By Colleen McMahon: Back on January 17, the daily Scroll noted that it was the anniversary of the release of Freejack, the extremely forgettable movie based on Robert Sheckley’s Immortality Inc., also called Time Killer.
I am one of the few who saw Freejack in the theater on the original release, mostly because there had been great hoopla about it being filmed in Atlanta (back when that was still a big event!). My most vivid memory of the movie was my first exposure to how movies play with locations in the editing — a wild car chase plunges down a ramp that in real life leads to an underground parking deck, but a few wild turns later, the chase continues on a highway in New York City. My friends and I immediately began to refer to that ramp as the “teleportal.”
Of course, the mention of the book behind the movie sent me off to see whether that book was in the public domain. It isn’t. But a whole bunch of Sheckley stories are:
- Bad Medicine
- The Status Civilization
- The Hour of the Battle Space Science Fiction, September 1953
- Beside Still Waters Amazing Stories, October/November 1953
- Cost of Living Galaxy, December 1952
- Forever Galaxy, February 1959
- Warm Galaxy, June 1953
- The Leech Galaxy, December 1952
- Warrior Race Galaxy, November 1952
- Watchbird Galaxy, February 1953
- Death Wish Galaxy, June 1956
- Diplomatic Immunity Galaxy, August 1953
- One Man’s Poison Galaxy, December 1953
- Keep Your Shape Galaxy, November 1953
- Ask a Foolish Question Science Fiction Stories, 1953
- Proof of the Pudding Galaxy, August 1952
- The Sweeper of Loray Galaxy, April 1959
- Prospector’s Special Galaxy, December 1959
- Meeting of the Minds Galaxy, February 1960
Sheckley appears to have gone through a couple of incredibly prolific periods for short stories in the 1950s, so much so that twice here he has more than one story published in a single issue, so one story appears under a pen name. “The Leech” was published under the name Phillips Barbee, and “Forever” has Ned Lang as the author. The second story by Sheckley in that February 1959 issue of Galaxy was none other than “Time Killer”; presumably the copyright to that was renewed with the tie-ins around the 1992 movie, so it’s not available on Project Gutenberg.
Most of Sheckley’s stories have been recorded in various Short Science Fiction collections at Librivox; you can check his index page here.
Two Robert Sheckley stories were dramatized in the X Minus One radio show, and you can listen to them here:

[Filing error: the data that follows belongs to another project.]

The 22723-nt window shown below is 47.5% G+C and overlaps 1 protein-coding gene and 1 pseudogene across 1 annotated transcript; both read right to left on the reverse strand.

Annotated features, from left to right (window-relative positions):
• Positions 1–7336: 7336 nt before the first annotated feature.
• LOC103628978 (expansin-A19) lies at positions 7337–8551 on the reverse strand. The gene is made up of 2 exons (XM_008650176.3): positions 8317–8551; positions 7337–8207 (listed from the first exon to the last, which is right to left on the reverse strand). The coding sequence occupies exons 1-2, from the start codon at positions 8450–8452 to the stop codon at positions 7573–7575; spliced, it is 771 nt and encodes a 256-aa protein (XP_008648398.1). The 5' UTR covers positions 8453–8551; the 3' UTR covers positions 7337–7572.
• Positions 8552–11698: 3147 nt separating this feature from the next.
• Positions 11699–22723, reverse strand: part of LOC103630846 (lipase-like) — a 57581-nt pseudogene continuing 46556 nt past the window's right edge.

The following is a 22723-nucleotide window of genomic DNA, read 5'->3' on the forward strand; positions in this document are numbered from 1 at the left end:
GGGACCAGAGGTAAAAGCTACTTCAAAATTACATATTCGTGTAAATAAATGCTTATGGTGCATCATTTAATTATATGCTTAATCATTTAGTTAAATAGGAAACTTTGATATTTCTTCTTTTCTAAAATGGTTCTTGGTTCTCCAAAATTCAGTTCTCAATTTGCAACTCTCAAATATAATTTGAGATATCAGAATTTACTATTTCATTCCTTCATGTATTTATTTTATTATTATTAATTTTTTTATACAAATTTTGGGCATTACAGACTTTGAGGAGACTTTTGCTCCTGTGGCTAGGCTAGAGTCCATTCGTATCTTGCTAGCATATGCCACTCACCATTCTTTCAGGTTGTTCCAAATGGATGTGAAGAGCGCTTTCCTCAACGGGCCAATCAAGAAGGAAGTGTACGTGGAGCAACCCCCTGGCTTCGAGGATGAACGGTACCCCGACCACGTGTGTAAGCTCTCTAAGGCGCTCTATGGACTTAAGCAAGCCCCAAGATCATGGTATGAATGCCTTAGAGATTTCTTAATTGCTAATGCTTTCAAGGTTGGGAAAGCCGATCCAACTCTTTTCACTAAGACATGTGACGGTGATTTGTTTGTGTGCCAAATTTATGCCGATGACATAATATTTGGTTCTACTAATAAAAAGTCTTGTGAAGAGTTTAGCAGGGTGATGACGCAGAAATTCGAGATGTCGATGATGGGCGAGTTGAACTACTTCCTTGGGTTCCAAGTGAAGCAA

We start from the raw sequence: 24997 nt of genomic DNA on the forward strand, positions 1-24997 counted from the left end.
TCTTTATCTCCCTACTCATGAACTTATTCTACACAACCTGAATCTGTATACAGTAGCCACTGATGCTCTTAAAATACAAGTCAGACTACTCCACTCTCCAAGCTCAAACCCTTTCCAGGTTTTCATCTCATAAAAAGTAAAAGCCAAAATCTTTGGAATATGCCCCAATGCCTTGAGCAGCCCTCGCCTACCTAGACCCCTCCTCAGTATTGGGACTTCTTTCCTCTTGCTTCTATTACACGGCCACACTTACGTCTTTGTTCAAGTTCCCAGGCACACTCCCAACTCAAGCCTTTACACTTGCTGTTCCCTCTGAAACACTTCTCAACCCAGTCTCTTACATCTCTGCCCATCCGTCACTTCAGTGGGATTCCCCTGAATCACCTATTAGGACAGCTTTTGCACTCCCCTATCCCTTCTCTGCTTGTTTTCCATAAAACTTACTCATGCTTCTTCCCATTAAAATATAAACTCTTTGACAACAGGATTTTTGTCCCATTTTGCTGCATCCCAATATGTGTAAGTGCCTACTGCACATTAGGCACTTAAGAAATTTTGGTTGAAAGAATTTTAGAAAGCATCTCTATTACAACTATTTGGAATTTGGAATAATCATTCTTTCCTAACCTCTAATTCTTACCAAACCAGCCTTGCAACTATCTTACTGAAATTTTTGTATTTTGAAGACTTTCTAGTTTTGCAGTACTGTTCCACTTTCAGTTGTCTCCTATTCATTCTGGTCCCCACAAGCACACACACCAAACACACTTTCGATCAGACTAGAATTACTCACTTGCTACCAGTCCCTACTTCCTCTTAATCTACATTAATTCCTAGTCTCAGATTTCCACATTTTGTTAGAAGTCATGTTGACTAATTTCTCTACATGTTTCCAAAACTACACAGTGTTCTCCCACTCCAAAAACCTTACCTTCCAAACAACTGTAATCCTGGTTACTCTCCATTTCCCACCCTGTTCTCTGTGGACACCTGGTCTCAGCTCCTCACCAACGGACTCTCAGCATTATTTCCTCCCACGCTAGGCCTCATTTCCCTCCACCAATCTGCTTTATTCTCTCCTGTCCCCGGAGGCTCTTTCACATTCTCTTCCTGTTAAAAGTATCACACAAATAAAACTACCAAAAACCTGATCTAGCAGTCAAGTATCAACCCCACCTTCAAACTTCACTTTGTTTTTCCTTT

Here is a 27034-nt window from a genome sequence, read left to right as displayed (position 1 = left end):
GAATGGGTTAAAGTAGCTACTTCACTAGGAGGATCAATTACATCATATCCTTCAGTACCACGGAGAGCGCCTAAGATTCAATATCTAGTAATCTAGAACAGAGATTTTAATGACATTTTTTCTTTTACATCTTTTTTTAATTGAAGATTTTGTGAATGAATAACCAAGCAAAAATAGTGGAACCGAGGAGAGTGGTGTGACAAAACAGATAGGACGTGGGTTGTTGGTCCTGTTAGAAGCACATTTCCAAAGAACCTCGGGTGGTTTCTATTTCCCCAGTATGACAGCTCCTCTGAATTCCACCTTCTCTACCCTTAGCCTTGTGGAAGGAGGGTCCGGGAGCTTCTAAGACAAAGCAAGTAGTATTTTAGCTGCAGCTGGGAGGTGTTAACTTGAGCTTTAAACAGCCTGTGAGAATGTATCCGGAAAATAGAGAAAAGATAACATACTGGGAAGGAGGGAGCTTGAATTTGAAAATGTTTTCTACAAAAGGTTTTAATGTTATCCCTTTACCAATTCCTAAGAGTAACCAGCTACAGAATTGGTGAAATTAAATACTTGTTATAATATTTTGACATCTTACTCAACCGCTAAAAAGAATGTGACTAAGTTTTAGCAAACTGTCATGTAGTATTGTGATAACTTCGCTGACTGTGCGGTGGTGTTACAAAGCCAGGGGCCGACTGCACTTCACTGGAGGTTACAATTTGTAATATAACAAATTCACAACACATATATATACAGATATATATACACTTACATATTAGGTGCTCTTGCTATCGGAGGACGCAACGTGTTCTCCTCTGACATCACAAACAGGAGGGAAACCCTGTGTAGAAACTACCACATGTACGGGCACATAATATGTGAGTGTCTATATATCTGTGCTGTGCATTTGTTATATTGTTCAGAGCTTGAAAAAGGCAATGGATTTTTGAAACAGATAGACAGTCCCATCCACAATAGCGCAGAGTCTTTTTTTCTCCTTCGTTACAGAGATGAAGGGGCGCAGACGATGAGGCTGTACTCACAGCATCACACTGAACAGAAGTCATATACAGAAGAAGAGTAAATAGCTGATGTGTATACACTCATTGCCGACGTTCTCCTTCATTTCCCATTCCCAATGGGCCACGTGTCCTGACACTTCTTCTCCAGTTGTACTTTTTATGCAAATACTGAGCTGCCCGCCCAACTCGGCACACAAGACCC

Recent Librivox releases:
- The Black
Cat, Vol. 01 No. 01 October 1895
The Black Cat (1895-1922) was a monthly literary magazine, publishing original short stories, often about uncanny or fantastical topics. Many writers were largely unknown, but some famous authors also wrote original material for this magazine.
Rainbow Cat by Rose
There was once a cat which was not in the least like any cat you have ever seen, or I either, for the matter of that. It was a fairy cat, you see, and so you would rather expect it to be different, wouldn’t you? It had a violet nose, indigo eyes, pale blue ears, green front legs, a yellow body, orange back legs and a red tail. In fact, it was coloured with all the colours of the rainbow, and on that account it was known as the Rainbow Cat. It lived, of course, in Fairyland, and it had all sorts of strange adventures.
- Grampa in
Oz by Ruth
Plumly Thompson (1891-1976)
Another great book in the world of Oz, in which King Fumbo of Ragbad loses his head in a storm and Prince Tatters, accompanied by the wise and wonderful old soldier Grampa, sets off to find the king’s head, a fortune, and a princess. With Bill, a live iron weathercock, they visit a Wizard’s Garden and discover Urtha, a lovely girl made all of flowers — and proceed to fall, swim, explode, sail, and fly above and below Oz and Ev. Grampa and Co. eventually meet Dorothy herself, traveling with a Forgetful Poet in search of the missing princess of Perhaps City who has been condemned to marry a monster!
by Philip K. Dick (1928-1982)
A man from the past. He fixed things—clocks, refrigerators, vidsenders and destinies. But he had no business in the future, where the calculators could not handle him. He was Earth’s only hope—and its sure failure!